Pink-Necked Green Pigeons

When we were newbie birders in 2008 one of our friends invited us to take pictures of waders and Philippine Ducks in his friend’s fishpond in Batangas. When we were done taking photos of the birds on the water, he asked us if we wanted to see Pink-Necked Green Pigeons. He said they were just nearby, perched on the trees. Of course we said yes. It was our first time to see them. They were so pretty! There were so many of them. The males had orange breasts! I was more excited over seeing them than the dull brown and grey plovers and plain white egrets that we drove there to see in the first place.

Now that we have this place, I get to see Pink-necked Pigeons every morning outside my own door! I am still excited about seeing them, maybe even more excited than when I first saw them in 2008.

There are big aratiles trees behind the round pen that fruit year round. The Pink-necked Green Pigeons love the fruit. They make the aratiles their first stop in the morning.

They even eat the green, unripe fruit!

Then they they check out the lantana shrub that’s growing wild beside the round pen.

We didn’t plant this shrub. It’s an invasive weed that’s also cultivated as an ornamental plant in urban areas. It used to be very popular as a garden plant in urban areas. In the US, cattle ranchers spend a lot of money removing this invasive weed because it is toxic to livestock. Birds and butterflies love it!

Next is group huddle at the madre de cacao trees further behind the round pen. Breakfast is done and they spend some time grooming, preening, and probably just enjoying the sun and breeze.

The madre de cacao look their best at this time of the year. They are full of pink flowers and new yellow leaves. The birds with their green bodies and pinkish-orange breasts make the trees look even better!

Then the birds move on to other parts of our refuge.

Bird Stories

Story #1

I was taking pictures of the Pied Harrier when I saw a smaller bird zip by. I snapped a few shots of the smaller bird. When I looked at the photos, I couldn’t tell what it was. I sent the pics to top birder Rob Hutchinson for ID. He said it was definitely a falcon but not a Peregrine or Kestrel. He said it was possibly an Amur Falcon or Northern Hobby, except that my photos were too far and blurry to confirm an ID!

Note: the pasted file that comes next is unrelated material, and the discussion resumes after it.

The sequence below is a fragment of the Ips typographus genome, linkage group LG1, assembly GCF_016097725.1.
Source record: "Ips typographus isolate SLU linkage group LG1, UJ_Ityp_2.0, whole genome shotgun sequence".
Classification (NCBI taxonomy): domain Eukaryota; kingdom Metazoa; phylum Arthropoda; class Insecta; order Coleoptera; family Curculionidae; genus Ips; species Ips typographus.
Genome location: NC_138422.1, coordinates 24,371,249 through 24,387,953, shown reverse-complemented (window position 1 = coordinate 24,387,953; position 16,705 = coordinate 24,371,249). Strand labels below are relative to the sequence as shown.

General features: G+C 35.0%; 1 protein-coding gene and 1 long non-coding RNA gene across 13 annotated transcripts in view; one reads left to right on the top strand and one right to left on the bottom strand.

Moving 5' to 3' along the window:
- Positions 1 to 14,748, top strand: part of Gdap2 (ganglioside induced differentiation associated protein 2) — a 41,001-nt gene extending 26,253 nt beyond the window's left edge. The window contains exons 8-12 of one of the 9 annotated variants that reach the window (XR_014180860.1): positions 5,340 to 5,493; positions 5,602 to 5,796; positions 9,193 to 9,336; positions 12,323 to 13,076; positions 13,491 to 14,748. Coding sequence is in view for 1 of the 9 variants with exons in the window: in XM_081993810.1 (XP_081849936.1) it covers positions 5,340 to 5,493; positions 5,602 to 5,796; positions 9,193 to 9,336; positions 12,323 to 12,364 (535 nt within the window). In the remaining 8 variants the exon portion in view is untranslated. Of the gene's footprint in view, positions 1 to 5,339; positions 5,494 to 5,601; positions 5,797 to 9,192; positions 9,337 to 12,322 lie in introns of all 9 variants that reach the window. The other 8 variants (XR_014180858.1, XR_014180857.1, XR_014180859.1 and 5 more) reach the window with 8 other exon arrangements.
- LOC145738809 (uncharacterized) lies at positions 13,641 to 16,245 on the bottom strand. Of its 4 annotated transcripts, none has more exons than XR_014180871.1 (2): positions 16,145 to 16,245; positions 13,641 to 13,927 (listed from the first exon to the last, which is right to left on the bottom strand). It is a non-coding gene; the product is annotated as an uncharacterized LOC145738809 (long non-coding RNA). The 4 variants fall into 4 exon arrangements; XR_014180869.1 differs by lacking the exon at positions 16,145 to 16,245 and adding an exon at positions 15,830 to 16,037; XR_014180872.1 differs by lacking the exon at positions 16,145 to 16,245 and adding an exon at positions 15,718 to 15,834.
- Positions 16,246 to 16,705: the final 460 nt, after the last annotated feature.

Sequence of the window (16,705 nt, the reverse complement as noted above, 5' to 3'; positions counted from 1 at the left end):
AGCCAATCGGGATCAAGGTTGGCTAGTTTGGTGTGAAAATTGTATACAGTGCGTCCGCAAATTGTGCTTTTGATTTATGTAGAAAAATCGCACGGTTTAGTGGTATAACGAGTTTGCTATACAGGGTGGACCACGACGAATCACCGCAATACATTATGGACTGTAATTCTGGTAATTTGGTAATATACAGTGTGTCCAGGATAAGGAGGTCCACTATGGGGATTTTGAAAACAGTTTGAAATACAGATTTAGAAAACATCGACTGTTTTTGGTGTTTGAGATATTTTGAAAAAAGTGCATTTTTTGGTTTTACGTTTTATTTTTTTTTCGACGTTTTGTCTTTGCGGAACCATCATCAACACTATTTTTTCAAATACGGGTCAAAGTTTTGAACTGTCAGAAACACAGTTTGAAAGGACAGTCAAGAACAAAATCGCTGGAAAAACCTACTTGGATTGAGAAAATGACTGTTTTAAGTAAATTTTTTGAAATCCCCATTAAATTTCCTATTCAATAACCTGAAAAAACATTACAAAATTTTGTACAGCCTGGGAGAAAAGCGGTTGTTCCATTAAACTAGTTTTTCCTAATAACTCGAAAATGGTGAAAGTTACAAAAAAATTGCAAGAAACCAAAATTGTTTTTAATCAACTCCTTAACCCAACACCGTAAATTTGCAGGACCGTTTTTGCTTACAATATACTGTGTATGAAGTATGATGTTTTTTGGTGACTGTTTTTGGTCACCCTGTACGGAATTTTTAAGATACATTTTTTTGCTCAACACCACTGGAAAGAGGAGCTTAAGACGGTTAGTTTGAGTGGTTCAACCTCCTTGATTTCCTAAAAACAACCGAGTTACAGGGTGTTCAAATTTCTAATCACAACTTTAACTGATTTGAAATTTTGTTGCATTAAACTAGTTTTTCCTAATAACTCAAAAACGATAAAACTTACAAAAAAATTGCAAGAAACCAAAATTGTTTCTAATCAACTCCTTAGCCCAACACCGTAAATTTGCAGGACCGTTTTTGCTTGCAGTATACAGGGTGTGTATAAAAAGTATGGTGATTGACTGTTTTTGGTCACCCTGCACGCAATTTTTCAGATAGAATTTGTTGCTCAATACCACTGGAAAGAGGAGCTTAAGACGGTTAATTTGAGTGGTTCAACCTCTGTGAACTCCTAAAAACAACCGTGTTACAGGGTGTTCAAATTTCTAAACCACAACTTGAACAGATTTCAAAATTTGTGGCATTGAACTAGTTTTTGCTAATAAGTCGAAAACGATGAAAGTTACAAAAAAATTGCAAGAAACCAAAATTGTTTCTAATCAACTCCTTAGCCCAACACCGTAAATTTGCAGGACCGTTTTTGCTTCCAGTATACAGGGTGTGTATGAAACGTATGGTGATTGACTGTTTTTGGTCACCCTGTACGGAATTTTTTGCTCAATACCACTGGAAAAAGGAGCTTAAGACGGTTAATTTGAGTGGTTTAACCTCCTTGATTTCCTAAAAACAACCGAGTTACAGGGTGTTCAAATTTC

I almost, maybe had a lifer at the refuge!

Story #2

The next week while we were scanning the skies hoping to see the possible Amur Falcon or Northern Hobby, we saw a Brahminy Kite. Being the trigger-happy photographers we are, we snapped away at the Brahminy Kite.

At first it looked like it was flying with its legs dangling.

my, what long legs you have

Then we saw that it was carrying something. Hard to tell what it was carrying, maybe it was a chicken.

The following week, Tonji saw one of our neighbors. One of his chickens was missing! Our neighbor thought someone either stole it or set a trap for it. Tonji said that sure, maybe one of those trappers got it. That’s all he said.

Story #3

Tonji was walking back to the cottage when he saw a mouse impaled on a tree branch. When he reached the cottage he told me about it and we went back out so he could show it to me. When we got to the tree it was gone. He said that it was probably a Long Tailed Shrike that impaled the mouse. It was watching him when he went to inspect it and maybe it moved it or ate it after he left.

I was disappointed that I wasn’t able to see the mouse, impaled through the eye and all. I didn’t think a Long Tailed Shrike could catch a mouse! Lizards and frogs, yes. But I was surprised that it could get a mammal! Our bird reference book the Kennedy guide says that Long Tailed Shrikes eat insects and small vertebrates. We also have Brown Shrikes and the book says that they eat large insects, small birds, and possibly mammals.

The following day I was clearing overhanging dead branches near the horse poop compost area and saw a mouse impaled on a tree branch! This one was long dead and eaten.

I believe that this is graphic confirmation that Shrikes can catch mice!

Story #4

This week Tonji found half a crow in the grass. He was on the Day 2 of building Pond #7 when when he found a dead crow that looked like it was cut in half. He showed it to me, but I didn’t take pictures. The strange image stuck in our minds though. What could have done that to a crow. A crow! They are big, tough, and travel in groups called a murder of crows!